Destinity - In Continuum review
|Release date:||October 2021|
01. The Sand Remains
02. Reject The Deceit
05. Dawn Never Breaks
06. Architect Of Light
07. A Lucid Strain
As much as it can be fun and exciting to find bands that explore the spaces between established genres to come up with something original and fresh, there’s a lot of joy to be had with finding a genre album that nails the style.
2021 is turning out to be a pretty exciting year for melodeath. We’ve already had albums from heavyweights such as At The Gates, Carcass and Insomnium, and there’s more just around the corner from Be'lakor, Omnium Gatherum and In Mourning to come within the next 2 months. Add to that strong recent releases from prog/tech-melodeath acts such as Inferi and Apallic, as well as promising debuts from the likes of Act Of Denial, As The Sun Falls and Ulthima, and there’s plenty for fans of the genre to get stuck into.
The latest potential nominee for the category in next year’s Metal Storm Awards comes from French band Destinity, who caused bemusement in 2012 for carrying the label ‘symphonic avantgarde death metal’ on their Metal Storm profile despite sounding every bit like a Gothenburg metal act. This confused discussion was what brought me to Resolve In Crimson, but it was the quality of the record that kept it on the verge of my radar in the coming years, such that I was intrigued to see how the band were getting along when I saw they had a new album coming out. It would appear that the years since have been rocky, as In Continuum is the band’s first new album in 9 years, a period during which their vocalist left and subsequently rejoined Destinity. Whatever troubles they’ve encountered in the intervening period, they seem to have managed to successfully overcome them, based on this new album.
I mentioned in the previous paragraph that Resolve In Crimson was clearly rooted in the Gothenburg sound, and that remains the case here; there’s plenty of frantic, energetic melodeath riffs on the likes of “The Sand Remains” and “Reflections”, amongst several others, that are clearly inspired by the likes of At The Gates and 2000s Dark Tranquillity, whilst the slicker sound and front-and-centre lead guitar hooks found on "Reject The Deceit" come from the more accessible areas of that scene. If you’re bored of the Gothenburg sound, there’s no point bothering with Destinity, as it’s unashamedly affiliated with it. If you do like the style, however, Destinity are highly adept at writing memorable, exciting songs within that sound.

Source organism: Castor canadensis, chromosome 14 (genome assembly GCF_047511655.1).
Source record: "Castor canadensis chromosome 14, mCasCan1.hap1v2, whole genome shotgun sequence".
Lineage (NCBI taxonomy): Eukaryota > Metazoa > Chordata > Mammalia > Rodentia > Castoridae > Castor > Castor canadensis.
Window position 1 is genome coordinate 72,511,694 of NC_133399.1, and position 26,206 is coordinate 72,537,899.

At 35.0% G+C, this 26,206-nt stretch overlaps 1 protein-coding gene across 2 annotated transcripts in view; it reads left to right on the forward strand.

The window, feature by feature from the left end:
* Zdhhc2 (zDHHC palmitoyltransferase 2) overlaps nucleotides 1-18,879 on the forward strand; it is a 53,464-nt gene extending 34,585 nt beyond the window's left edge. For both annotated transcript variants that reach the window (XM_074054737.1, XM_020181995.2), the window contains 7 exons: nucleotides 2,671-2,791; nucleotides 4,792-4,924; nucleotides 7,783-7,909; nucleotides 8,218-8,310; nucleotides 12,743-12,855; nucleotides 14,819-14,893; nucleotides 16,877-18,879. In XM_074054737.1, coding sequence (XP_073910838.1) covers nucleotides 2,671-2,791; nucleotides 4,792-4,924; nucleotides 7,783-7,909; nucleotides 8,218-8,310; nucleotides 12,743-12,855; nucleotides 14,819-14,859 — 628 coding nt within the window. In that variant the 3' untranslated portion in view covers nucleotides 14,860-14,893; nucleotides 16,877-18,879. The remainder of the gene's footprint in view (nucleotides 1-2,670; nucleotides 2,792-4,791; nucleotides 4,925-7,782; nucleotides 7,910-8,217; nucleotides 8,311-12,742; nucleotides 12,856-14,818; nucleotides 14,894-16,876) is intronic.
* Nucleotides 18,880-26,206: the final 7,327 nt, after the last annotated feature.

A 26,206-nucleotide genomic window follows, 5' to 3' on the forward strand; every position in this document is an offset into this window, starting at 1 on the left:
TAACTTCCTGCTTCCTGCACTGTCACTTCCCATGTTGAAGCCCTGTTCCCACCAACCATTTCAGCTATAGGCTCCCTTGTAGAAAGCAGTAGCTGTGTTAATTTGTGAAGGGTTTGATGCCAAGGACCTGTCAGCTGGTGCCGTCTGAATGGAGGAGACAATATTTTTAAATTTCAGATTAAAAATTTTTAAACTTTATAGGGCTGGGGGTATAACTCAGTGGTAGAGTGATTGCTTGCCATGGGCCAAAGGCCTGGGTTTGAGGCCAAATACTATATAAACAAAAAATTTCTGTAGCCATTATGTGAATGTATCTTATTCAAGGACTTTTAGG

However, it’s not just a Gothenburg rip-off; Destinity also takes some cues from the Finnish melodeath scene. By that, I’m not just referring to the Mors Principium Est-esque “Dawn Never Breaks” (featuring ex-MPE guitarist Andy Gillion), but the melancholic Finnish sound as a whole. It’s less of an ever-present feature on In Continuum than its Swedish counterpart, but between the brooding closing minutes of “Shadows”, the strong shadow of Omnium Gatherum lurking over “Architect Of Light” and the air of sadness lingering over the lengthy closer “Salvation”, its presence can be regularly felt on this record. I think it’s a strategy that works well; the two styles aren’t particularly disconnected, so it makes sense to employ aspects of both alongside each other, and Destinity have a good idea of how to implement them both within the same framework.
In Continuum is not a record that shines due to its originality. However, I’ve mentioned in a couple of recent reviews that I’m always down for some quality melodeath, and between the likes of Act Of Denial’s debut and this album, the Gothenburg sound is being well represented by some smaller acts this year. In Continuum is full of quality hooks, leads and riffs pretty much throughout, so if you’re a fan of the style, this record is well worth a spin or two.
||Written on 16.10.2021 by Hey chief let's talk why not|
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